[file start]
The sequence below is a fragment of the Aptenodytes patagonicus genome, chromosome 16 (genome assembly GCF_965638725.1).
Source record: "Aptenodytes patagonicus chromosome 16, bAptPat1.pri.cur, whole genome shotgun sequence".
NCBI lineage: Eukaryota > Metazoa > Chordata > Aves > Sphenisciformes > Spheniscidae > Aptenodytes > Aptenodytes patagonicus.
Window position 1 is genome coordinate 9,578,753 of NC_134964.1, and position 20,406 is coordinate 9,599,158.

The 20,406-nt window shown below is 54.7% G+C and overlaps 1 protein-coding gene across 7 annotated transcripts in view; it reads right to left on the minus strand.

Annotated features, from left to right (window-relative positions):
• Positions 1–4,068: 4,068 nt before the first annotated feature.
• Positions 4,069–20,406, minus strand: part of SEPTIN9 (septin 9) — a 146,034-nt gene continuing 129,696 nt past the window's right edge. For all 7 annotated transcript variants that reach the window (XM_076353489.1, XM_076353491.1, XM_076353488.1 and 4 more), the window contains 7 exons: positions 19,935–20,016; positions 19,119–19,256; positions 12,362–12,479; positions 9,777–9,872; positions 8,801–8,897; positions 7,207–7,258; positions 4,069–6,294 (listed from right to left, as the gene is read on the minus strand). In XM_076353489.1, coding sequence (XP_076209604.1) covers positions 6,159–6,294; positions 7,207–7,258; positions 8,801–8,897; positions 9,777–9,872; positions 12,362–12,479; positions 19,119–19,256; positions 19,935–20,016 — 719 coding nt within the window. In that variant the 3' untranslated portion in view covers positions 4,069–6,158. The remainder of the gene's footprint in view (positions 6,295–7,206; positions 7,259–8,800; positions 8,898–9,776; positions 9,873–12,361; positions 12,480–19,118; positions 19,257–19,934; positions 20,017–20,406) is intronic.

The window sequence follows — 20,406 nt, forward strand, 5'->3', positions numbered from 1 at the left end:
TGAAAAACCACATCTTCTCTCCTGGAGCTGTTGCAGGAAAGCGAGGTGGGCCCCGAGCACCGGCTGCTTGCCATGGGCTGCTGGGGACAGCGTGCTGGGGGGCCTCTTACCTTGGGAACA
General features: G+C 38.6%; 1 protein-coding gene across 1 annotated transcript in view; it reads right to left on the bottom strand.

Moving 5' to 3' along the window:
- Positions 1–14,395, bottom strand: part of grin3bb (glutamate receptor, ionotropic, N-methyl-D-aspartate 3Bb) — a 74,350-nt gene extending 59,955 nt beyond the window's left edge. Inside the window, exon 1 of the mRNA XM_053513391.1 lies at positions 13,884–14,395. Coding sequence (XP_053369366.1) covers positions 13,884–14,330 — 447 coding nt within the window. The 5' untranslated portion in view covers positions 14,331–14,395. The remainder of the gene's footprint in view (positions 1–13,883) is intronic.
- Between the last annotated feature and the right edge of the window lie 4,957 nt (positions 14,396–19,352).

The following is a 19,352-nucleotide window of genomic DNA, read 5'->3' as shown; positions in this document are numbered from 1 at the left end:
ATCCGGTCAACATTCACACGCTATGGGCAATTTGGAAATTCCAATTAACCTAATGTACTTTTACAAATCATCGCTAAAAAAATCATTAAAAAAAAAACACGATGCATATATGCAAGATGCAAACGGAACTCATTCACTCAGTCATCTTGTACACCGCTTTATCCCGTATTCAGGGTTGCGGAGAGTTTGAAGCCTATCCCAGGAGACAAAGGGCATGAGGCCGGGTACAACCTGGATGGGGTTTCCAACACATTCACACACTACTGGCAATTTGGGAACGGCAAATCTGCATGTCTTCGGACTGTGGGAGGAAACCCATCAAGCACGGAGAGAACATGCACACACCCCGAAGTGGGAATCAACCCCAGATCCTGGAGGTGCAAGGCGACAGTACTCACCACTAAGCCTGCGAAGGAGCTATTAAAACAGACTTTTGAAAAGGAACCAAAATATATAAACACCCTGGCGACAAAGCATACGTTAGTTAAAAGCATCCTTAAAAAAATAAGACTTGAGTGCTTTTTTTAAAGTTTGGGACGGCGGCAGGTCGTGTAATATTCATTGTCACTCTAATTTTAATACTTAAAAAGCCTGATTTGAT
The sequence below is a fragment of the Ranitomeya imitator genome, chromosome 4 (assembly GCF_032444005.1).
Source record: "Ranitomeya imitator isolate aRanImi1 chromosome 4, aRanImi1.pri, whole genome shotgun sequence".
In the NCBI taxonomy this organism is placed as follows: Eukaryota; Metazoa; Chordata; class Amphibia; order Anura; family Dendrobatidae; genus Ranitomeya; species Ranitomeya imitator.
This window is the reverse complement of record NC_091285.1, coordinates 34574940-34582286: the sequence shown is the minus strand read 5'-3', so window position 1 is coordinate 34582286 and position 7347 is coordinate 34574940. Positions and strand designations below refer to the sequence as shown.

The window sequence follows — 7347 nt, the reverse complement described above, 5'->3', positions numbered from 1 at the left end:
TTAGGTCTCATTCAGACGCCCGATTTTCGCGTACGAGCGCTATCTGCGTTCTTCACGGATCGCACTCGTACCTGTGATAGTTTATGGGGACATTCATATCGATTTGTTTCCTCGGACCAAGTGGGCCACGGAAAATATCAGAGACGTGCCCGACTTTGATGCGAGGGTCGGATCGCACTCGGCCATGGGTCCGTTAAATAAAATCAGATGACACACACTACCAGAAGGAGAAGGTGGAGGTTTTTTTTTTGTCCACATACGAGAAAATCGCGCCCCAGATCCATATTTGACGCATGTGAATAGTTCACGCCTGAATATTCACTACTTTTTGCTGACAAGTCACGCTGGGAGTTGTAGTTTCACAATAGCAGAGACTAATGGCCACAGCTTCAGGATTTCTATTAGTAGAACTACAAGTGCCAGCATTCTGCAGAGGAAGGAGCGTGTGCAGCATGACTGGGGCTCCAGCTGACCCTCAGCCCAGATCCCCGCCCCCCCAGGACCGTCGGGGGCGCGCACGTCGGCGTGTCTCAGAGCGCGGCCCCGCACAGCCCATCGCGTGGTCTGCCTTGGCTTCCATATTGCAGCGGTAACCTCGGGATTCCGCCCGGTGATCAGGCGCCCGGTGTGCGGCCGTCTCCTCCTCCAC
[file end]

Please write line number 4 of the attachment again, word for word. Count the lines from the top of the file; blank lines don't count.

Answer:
Window position 1 is genome coordinate 9,578,753 of NC_134964.1, and position 20,406 is coordinate 9,599,158.